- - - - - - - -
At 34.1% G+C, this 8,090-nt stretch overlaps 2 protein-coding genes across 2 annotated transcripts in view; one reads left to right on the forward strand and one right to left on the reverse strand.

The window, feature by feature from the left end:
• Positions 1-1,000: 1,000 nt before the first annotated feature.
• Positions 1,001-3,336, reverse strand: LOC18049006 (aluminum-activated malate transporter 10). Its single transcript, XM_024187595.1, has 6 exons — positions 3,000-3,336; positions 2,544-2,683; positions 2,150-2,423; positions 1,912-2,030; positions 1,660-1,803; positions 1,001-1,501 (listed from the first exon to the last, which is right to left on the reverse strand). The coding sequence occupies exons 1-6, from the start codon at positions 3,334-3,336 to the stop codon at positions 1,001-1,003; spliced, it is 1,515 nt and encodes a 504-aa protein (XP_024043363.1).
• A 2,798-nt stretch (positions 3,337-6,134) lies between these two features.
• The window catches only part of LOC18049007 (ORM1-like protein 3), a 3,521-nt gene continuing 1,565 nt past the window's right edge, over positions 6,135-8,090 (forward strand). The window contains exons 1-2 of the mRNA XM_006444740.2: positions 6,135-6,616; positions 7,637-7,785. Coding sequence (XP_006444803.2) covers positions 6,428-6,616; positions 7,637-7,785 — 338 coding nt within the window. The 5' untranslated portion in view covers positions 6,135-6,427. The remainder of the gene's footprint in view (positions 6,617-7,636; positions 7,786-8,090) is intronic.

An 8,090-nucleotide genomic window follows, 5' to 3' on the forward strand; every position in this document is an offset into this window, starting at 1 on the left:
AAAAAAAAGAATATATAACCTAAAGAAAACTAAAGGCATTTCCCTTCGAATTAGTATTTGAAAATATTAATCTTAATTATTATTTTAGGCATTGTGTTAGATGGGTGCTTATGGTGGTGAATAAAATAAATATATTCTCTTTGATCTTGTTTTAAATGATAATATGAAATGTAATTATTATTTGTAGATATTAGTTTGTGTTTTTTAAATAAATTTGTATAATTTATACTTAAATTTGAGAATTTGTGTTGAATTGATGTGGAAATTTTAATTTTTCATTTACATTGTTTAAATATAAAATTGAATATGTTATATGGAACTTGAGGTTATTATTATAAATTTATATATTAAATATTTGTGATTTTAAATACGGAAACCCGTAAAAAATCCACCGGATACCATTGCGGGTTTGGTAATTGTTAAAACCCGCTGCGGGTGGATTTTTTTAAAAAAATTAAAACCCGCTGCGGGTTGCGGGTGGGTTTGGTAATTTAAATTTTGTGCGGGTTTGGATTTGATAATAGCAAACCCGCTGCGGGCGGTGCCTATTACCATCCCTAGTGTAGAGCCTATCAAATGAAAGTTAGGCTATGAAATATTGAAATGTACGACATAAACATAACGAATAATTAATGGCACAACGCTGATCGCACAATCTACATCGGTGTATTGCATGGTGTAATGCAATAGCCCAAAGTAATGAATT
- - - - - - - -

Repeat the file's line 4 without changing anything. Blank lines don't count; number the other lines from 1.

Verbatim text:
• Positions 1,001-3,336, reverse strand: LOC18049006 (aluminum-activated malate transporter 10). Its single transcript, XM_024187595.1, has 6 exons — positions 3,000-3,336; positions 2,544-2,683; positions 2,150-2,423; positions 1,912-2,030; positions 1,660-1,803; positions 1,001-1,501 (listed from the first exon to the last, which is right to left on the reverse strand). The coding sequence occupies exons 1-6, from the start codon at positions 3,334-3,336 to the stop codon at positions 1,001-1,003; spliced, it is 1,515 nt and encodes a 504-aa protein (XP_024043363.1).